Status: The Schema Version Status has three possible values, Draft, Published, and Removed. The Draft is the initial status and means that the Specification is unofficial and may change. Dependents may still use a Draft status Schema Version for test purposes, but with the understanding that the Specification may change at any time. When a Schema Version is considered production-ready, its status is upgraded to Published. A Published Schema Version may never be removed and all future versions that share the same major Semantic Version must be backward compatible. Marking a Schema Version as Published is performed manually by the Context team after it has satisfied it's team and consumer dependency requirements. If, for some reason, it is necessary to forever remove a Draft status Schema Version, it can be marked as Removed status. Since this Removed status is a soft removal, it may be restored to Draft and later promoted to Published, but only if another Schema Version has not superseded it. If another Schema Version has already taken the place of the Removed one, the Removed one can be restored by promoting it to an unused later version, with the understanding that it may required modification to become backward compatible with any now previous version(s).

Schema Version Specification DSL

The following is an example of a generic, bulk DSL that demonstrates all the features supported by the typing language. Note that the leading category keyword is a placeholder for one of the concrete category types: command, data, document, envelope, and event . In other words, category is not actually used, but one of the previous five names instead.

category TypeName {
type typeAttribute
version versionAttribute
timestamp timestampAttribute
boolean booleanAttribute = true
boolean[] booleanArrayAttribute { true, false, true }
byte byteAttribute = 0
byte[] byteArrayAttribute { 0, 127, 65 }
char charAttribute = 'A'
char[] charArrayAttribute = { 'A', 'B', 'C' }
double doubleAttribute = 1.0
double[] doubleArrayAttribute = { 1.0, 2.0, 3.0 }
float floatAttribute = 1.0
float[] floatArrayAttribute = { 1.0, 2.0, 3.0 }
int intAttribute = 123
int[] intArrayAttribute = { 123, 456, 789 }
long longAttribute = 7890
long[] longArrayAttribute = { 7890, 1234, 5678 }
short shortAttribute = 32767
short[] shortArrayAttribute = { 0, 1, 2 }
string stringAttribute = "abc"
string[] stringArrayAttribute = { "abc", "def", "ghi" }
TypeName typeNameAttribute1
category.TypeName typeNameAttribute2
category.TypeName:1.2.1 typeNameAttribute3
category.TypeName:1.2.1[] typeNameArrayAttribute1
}

The following table describes the available types and a description of each.

Datatype

Description

type

The datatype specifically defining that the type-name of the specification type should be included in the message itself with the given attribute name. (Note that this may be placed instead on the Envelope.)

version

The datatype specifically defining that the semantic version of the given Schema Version should be included in the message itself with the given attribute name. (Note that this may be placed instead on the Envelope.)

timestamp

The datatype specifically defining that the timestamp of when the given instance was created to be included in the message itself with the given attribute name. (Note that this may be placed instead on the Envelope.)

boolean

The boolean datatype with values of true and false only, to be included in the message with the given attribute name. This value may be defaulted if the declaration is followed by an equals sign and a true or false:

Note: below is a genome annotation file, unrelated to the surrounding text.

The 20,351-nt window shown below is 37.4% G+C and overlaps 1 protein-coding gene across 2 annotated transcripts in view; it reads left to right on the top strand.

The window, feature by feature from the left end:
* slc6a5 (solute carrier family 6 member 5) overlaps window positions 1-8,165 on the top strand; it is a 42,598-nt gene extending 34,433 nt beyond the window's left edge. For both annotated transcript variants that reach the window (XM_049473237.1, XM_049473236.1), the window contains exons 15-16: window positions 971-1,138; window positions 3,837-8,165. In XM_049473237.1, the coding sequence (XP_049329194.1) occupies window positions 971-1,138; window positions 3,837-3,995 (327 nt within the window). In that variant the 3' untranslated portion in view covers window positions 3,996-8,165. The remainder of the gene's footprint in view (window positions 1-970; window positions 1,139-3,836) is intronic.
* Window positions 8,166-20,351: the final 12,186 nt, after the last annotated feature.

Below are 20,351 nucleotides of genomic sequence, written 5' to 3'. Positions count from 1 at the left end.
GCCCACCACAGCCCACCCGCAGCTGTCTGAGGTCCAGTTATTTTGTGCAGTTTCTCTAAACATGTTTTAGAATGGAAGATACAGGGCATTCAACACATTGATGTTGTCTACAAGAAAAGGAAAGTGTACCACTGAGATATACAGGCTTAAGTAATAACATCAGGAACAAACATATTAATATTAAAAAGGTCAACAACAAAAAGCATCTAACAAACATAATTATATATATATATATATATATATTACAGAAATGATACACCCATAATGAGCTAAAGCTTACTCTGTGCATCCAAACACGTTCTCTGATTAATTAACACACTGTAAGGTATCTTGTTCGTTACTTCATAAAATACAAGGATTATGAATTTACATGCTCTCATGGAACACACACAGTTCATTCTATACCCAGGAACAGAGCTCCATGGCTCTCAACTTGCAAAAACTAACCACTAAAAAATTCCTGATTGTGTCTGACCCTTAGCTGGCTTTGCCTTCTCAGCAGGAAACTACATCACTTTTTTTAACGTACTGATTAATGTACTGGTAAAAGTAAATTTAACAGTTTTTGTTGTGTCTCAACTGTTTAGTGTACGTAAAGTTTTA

boolean flag = true

boolean[]

The boolean array datatype with multiple values of true and false only, to be included in the message with the given attribute name. This value may be defaulted if the declaration is followed by an equals sign and an array literal containing a number of true and false values:

boolean[] flags = { true, false, true }

byte

The 8-bit signed byte datatype with values of -128 to 127, to be included in the message with the given attribute name. This value may be defaulted if the declaration is followed by an equals sign and a true or false:

byte small = 123

byte[]

The 8-bit signed byte array datatype with multiple values of - 128 to 127, to be included in the message with the given attribute name. This value may be defaulted if the declaration is followed by an equals sign and an array literal containing a number of byte values:

byte[] smalls = { 1, 12, 123 }

char

The char datatype with values supporting UTF-8, to be included in the message with the given attribute name. This value may be defaulted if the declaration is followed by an equals sign and a character literal:

char initial = 'A'

char[]

The char array datatype with multiple UTF-8 values, to be included in the message with the given attribute name. This value may be defaulted if the declaration is followed by an equals sign and an array literal containing a number of character values: char[] initials = { 'A', 'B', 'C' }

double

The double-precision floating point datatype, to be included in the message with the given attribute name. This value may be defaulted if the declaration is followed by an equals sign and a double literal:

double pi = 3.1416

double[]

The double-precision floating point array datatype, to be included in the message with the given attribute name. This value may be defaulted if the declaration is followed by an equals sign and an array literal containing a number of double values: double[] stats = { 1.54179, 7.929254, 32.882777091 }

float

The single-precision floating point datatype, to be included in the message with the given attribute name. This value may be defaulted if the declaration is followed by an equals sign and a float literal: float pi = 3.14

float[]

The single-precision floating point array datatype, to be included in the message with the given attribute name. This value may be defaulted if the declaration is followed by an equals sign and an array literal containing a number of float values: float[] stats = { 1.54, 7.92, 32.88 }